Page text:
Omi-hachiman: Historic Merchant Town on Sacred Lake
Omi-hachiman is an old castle town that flourished as a transportation hub on Lake Biwa. It retains the remnants of the olden days, including grand merchant homes and the Hachiman-bori moat, which served as a logistics base. William Merrell Vories, who came to Japan from the United States before World War II and designed 1,600 significant buildings across Japan, made Omi-hachiman his home for over half a century. His residence in Omi-hachiman has been converted into a museum. On this episode of Journeys in Japan, James Kohlman, a musician and actor from the United States, traces the footprints of Omi Merchants, who crisscrossed Japan from their base in Omi-hachiman, as well as the remarkable William Merrell Vories. And he meets people in whom their spirits live on.

Shinmachi-dori Street

Museums on this street feature the history of Omi Merchants, who peddled goods around the country from their base in Omi-hachiman, as well as their tools and other artifacts.

Vories Memorial Hall

The former residence of Vories is open to the public. In the large reception room, which has iconic features representative of Vories' architecture, many mementos are displayed including his favorite books, 2 pianos and his calligraphy work. Reservations required.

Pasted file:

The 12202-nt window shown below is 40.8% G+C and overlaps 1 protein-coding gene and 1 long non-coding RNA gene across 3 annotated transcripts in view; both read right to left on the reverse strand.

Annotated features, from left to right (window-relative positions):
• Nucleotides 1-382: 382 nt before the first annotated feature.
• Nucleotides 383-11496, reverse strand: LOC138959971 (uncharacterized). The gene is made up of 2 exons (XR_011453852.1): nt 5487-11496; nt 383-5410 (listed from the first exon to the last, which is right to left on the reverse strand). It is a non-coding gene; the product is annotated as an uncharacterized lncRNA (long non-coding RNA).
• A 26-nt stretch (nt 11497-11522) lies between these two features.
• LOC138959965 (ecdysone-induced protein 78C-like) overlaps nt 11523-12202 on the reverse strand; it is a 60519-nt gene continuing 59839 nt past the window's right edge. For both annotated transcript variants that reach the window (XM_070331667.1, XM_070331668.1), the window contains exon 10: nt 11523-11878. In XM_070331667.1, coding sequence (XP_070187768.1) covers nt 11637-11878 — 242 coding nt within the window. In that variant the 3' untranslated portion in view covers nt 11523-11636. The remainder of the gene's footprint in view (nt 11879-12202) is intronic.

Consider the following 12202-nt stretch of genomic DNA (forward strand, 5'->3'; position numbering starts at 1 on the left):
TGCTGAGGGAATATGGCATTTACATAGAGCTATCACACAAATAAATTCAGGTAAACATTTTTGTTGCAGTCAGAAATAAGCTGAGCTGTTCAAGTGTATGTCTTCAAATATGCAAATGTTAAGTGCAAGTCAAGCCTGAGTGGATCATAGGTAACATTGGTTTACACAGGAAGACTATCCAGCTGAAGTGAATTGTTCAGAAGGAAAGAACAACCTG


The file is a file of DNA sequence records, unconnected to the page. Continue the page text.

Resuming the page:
This fermented food has been enjoyed in Shiga Prefecture for over 1,000 years, and is considered a delicacy today. It's made with Nigorobuna, a type of carp, which lives only in Lake Biwa. It was born of the wisdom of earlier people who sought to preserve the fish, a source of protein that was hard to come by at the time. It has a distinctive smell and sourness, and the flavor differs from family to family. Usually, it's prepared for guests.


From Tokyo, it takes about 2 hours by Shinkansen to Maibara. From there, it's a half-hour train ride on a local line takes to Omi-hachiman.